Does the Hep B vaccine produce a higher rate of "serious vaccine reactions" to newborns than the number of Hep B infections in unvaccinated 5-7 year olds (the length of time the Hep B vaccine offers protection per Wikipedia)?
First of all, there have been no recorded deaths due to reactions to current vaccines, and the claims of MS (possible increased risk, needs further research), Bell's Palsy (one single case, no causal link proven, patient recovered within weeks), SIDS (not caused by vaccine) and other adverse affects are either fairly flimsy or completely baseless. With so many children being vaccinated, one would expect an increase in the instances of these health problems from 1991 onwards, when universal Hep B vaccination was introduced. I have seen no such research.
On the other hand, Chronic Hepatitis B is incurable, can result in liver cirrhosis, liver cancer, and death, so an instance of Hep B infection and an instance of adverse reaction (normally a severe allergic reaction) should not be compared as though they are equal in severity.
Secondly, selecting the 5-7 age group is flawed for a few reasons:
- Most infants have been vaccinated in the US since 1991
- Many infants maintain some immunity beyond the expected 5-7-year efficacy lifetime of the vaccine
- Some infants are vaccinated at birth, others much later (up to 32 months old), so it's not as though every child is vulnerable to Hep B at ages 5-7,
- Infection rates would be different for newborns and 5 year olds.
As to the rate of adverse reaction, this page cites Vaccines: What You should know, 3rd edition for the following stat:
The hepatitis B vaccine has few side effects. However, one side effect is serious. About one of every 600,000 doses of hepatitis B vaccine is complicated by a severe allergic reaction called anaphylaxis... Although no one has ever died because of the hepatitis B vaccine... Children are much more likely to develop these severe and often fatal consequences of hepatitis B virus infection if they get infected when they are very young. For this reason, the hepatitis B vaccine is recommended for newborns.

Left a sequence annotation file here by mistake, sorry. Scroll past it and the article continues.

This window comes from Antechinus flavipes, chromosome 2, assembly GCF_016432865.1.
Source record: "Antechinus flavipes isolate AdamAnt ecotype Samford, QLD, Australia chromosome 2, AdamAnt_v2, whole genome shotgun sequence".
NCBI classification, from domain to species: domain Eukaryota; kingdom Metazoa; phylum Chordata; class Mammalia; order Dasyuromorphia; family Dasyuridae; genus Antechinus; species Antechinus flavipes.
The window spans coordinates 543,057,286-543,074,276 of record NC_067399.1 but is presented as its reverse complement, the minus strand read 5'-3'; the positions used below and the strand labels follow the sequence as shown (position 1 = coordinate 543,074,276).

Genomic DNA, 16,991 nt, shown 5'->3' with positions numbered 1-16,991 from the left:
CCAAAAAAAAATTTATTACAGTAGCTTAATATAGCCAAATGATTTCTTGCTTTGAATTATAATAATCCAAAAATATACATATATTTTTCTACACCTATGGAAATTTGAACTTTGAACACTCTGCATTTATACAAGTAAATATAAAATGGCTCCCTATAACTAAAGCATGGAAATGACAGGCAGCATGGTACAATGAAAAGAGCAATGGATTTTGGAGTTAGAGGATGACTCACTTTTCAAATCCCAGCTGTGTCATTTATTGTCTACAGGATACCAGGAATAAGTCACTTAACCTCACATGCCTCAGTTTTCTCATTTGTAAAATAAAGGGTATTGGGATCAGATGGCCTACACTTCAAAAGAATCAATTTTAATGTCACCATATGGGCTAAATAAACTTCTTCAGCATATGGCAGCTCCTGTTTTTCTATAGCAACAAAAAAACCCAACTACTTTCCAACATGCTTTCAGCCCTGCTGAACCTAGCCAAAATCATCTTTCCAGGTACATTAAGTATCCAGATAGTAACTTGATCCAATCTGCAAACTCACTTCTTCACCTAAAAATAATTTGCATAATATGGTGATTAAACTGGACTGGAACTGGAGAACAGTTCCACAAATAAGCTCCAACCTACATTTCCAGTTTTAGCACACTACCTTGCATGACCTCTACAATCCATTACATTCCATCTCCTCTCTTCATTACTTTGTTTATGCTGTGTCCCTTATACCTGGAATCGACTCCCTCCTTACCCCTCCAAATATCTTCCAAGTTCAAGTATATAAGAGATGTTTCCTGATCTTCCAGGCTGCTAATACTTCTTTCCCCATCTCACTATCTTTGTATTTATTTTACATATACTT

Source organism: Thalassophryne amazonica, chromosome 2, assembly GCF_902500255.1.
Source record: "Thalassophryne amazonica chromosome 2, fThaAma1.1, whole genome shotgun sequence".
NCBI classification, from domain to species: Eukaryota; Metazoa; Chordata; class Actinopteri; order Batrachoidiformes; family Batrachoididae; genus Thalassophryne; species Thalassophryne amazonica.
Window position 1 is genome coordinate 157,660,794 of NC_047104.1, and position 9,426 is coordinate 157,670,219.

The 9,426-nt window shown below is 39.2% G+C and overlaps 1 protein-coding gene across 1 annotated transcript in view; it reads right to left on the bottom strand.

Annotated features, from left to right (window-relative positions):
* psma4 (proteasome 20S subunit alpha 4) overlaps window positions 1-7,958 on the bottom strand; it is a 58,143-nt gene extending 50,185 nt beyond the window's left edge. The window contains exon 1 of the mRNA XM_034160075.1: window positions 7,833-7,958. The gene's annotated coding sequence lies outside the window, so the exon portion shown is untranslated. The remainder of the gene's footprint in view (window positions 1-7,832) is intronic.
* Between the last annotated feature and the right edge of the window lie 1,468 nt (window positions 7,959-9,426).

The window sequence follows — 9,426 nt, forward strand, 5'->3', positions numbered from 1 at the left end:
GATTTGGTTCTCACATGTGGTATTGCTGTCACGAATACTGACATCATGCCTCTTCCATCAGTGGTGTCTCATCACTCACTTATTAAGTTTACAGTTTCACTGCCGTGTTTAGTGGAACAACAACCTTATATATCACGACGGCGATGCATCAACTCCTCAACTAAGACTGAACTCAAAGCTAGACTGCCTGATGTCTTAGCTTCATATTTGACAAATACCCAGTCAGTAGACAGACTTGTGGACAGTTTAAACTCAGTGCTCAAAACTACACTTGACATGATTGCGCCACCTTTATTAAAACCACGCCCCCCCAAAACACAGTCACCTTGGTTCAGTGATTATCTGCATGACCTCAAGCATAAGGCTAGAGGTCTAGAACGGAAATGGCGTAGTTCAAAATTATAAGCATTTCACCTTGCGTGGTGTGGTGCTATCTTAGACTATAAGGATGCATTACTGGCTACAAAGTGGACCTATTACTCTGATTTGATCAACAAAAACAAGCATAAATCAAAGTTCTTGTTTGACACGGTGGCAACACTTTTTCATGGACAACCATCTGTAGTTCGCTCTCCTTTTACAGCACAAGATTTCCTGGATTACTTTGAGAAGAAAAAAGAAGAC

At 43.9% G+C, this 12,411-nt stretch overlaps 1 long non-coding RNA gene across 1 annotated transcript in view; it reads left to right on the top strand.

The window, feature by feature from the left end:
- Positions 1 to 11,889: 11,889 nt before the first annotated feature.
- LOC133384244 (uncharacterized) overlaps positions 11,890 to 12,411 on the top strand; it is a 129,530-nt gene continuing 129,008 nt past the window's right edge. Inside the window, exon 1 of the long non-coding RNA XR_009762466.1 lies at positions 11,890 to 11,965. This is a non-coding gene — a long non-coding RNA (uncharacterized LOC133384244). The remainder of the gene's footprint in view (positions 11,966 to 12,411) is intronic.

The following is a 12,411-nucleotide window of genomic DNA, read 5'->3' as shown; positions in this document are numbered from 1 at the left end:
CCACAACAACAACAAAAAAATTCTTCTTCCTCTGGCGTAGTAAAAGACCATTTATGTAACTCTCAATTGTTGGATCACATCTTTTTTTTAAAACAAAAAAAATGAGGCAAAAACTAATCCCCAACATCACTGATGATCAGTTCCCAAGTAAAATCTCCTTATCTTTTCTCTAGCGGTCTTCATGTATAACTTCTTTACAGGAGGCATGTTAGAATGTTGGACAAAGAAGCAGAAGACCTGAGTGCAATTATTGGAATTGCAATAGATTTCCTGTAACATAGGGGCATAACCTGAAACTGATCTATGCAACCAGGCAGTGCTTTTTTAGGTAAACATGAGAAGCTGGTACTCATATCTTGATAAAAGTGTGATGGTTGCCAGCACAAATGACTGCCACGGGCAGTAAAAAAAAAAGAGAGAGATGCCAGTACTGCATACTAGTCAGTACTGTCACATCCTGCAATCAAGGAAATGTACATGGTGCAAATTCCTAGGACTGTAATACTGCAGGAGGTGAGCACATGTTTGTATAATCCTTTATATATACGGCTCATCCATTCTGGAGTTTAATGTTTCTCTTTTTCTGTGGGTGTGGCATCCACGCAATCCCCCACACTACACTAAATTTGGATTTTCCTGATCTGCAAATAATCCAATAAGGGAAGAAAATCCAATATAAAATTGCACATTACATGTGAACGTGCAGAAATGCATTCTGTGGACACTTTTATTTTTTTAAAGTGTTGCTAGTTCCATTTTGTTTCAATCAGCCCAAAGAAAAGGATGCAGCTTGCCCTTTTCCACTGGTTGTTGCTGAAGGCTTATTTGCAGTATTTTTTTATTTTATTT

As to the risk of infection for unvaccinated infants, this is extremely difficult to measure, for the reasons stated above - nearly everyone is vaccinated nowadays. Nonetheless, this CDC page states the following infection rate for unvaccinated infants of uninfected mothers before universal vaccination was introduced:
approximately 33,000 children (10 years of age and younger) of mothers who are not infected with hepatitis B virus were infected each year before routine recommendation of childhood hepatitis B vaccination.
This page lists the US birth rate in 1990 at around 4 million, so the chance of contracting Hep B before the age of 10, if universal immunization is not used, is very roughly 1/121.
Infected children are also far more likely to develop chronic symptoms, be carriers, and pass the virus onto others. It is currently recommended that all infants receive the vaccine before leaving the hospital for this reason.
Pregnant women are screened for the virus as the vaccine should be given to infants within 24 hours in the case of an infected mother. In the case of an uninfected mother, the CDC recommends vaccination before hospital discharge.
This CDC page gives the coverage figure for expectant mothers:
Recent estimates indicate that >95% of pregnant women are tested for HBsAg, and case management has been effective in ensuring high levels of initiation and completion of postexposure immunoprophylaxis among identified infants born to HBsAg-positive women. Hepatitis B vaccine has been successfully integrated into the childhood vaccine schedule, and infant vaccine coverage levels are now equivalent to those of other vaccines in the childhood schedule. During 1990--2004, incidence of acute hepatitis B in the United States declined 75%. The greatest decline (94%) occurred among children and adolescents, coincident with an increase in hepatitis B vaccine coverage. As of 2004, among U.S. children aged 19--35 months, >92% had been fully vaccinated with 3 doses of hepatitis B vaccine (8). This success can be attributed in part to the established infrastructure for vaccine delivery to children and to federal support for perinatal hepatitis B prevention programs.